Alex Blaze

Do the media know the word "transgender"?

Filed By Alex Blaze | November 08, 2010 3:00 PM | comments

Filed in: Living

Or "transsexual"? Or "trans"? Because you wouldn't know it from coverage of the blog post from the woman whose kid, "Boo," dressed up like Daphne from Scooby Doo.

This weekend I posted a video from CNN with a child psychologist talking about how it's every parents "worst nightmare" to have a gay child in response to Daphne's mom. Anyone worried about having a son who is not the gender they think he is?

The psychologist apologized to and explained:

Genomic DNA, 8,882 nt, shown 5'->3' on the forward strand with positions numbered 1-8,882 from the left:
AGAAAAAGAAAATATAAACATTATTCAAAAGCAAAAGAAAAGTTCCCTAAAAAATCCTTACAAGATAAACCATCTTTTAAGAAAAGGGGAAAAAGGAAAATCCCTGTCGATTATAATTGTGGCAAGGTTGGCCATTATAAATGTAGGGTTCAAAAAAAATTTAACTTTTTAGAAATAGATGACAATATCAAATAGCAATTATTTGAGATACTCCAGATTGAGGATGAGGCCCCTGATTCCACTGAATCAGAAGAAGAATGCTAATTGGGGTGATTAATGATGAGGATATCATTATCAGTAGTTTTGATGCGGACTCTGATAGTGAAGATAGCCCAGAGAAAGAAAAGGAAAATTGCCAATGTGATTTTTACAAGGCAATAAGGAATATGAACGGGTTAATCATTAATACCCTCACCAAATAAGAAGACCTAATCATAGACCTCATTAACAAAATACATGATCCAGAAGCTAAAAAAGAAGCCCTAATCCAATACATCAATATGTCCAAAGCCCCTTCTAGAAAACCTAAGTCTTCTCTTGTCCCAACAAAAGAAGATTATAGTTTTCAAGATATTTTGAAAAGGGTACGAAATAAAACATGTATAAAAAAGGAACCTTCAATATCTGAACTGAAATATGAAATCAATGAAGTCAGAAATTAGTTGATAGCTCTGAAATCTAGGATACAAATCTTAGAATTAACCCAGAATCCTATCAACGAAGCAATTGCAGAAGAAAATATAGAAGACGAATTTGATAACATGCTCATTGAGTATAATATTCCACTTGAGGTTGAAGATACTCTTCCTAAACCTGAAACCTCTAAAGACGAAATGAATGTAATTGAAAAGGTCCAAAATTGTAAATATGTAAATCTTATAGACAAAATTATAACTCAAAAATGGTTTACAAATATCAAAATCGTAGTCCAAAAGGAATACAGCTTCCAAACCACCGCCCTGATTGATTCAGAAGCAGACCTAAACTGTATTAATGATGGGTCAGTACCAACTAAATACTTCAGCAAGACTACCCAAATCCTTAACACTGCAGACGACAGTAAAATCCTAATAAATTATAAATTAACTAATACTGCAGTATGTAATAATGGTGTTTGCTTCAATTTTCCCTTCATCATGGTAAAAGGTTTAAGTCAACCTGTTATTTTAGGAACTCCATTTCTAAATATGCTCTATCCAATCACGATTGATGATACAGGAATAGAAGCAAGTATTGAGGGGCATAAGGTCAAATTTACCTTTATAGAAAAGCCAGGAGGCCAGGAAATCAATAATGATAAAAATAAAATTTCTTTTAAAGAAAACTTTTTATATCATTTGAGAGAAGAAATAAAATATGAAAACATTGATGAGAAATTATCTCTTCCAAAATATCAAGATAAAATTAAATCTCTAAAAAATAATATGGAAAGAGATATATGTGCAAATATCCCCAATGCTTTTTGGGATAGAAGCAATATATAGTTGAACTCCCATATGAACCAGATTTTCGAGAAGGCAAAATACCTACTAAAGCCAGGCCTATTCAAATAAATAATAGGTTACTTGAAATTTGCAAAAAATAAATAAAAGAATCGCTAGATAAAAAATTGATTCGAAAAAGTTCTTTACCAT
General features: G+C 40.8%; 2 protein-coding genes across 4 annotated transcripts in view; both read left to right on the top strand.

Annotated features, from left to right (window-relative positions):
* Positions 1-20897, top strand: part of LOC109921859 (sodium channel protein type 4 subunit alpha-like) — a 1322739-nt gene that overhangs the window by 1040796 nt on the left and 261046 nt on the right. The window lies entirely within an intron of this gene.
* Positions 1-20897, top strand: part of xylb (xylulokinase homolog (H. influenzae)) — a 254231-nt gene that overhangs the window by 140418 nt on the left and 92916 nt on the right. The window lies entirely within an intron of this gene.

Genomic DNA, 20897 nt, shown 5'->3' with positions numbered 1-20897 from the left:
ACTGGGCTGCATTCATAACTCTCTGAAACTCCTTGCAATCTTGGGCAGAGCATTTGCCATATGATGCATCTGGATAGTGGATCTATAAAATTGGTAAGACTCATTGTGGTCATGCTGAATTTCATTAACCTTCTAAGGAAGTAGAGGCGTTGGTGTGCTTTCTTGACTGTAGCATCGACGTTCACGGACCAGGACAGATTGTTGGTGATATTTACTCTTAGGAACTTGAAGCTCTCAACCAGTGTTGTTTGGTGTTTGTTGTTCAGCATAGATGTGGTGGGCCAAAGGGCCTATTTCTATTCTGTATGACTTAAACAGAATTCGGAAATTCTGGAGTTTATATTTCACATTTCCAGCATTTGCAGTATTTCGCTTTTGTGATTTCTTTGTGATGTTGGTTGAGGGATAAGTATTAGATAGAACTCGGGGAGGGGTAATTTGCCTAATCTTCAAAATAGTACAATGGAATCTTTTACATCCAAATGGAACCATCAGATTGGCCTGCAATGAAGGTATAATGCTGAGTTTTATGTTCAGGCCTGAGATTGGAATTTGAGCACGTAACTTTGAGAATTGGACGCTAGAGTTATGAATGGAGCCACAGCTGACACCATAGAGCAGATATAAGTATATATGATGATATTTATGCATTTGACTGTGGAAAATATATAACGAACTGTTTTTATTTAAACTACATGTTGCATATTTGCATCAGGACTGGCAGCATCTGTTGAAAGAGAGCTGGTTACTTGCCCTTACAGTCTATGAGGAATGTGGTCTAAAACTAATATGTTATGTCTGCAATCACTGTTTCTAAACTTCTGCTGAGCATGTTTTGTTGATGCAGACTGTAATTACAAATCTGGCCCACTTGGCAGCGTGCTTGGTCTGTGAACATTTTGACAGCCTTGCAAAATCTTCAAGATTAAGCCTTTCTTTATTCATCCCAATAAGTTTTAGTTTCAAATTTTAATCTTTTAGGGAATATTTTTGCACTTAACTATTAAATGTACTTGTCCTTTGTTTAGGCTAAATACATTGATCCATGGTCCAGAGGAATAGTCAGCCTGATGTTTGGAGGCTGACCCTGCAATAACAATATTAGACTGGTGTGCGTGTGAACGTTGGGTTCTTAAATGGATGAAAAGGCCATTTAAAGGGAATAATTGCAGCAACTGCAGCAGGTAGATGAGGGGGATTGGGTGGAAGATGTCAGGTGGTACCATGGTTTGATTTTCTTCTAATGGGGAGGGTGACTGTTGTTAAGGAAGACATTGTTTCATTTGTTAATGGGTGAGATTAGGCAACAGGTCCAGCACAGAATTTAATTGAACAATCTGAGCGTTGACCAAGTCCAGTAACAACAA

I accept full and total complete responsibility for using that unfortunate choice of words. I think if I were able to say the other part of that, that it wouldn't come out that way. But I think that is a lesson for me to learn to be even more sensitive even though if you Google my name, you'll see anything that I've ever written or said about sexuality has always been 100% positive for whatever someone's sexuality might be. But certainly, I feel horrible about it. And I've gotten some call from some folks -- I can't talk about who they are -- but some folks who want to exploit it. Who say, "Come on and you can say what you want about it." But I say "No." I was absolutely wrong and I understand why people are upset about it and I need to learn from that situation. Again, I accept full responsibility and offer a full apology.

Was Boo's "sexuality" the story?

Here's the Today show, where a psychologist talks about whether dressing up like a girl means that a boy is "gay" and that the fundamental issue is "homophobia."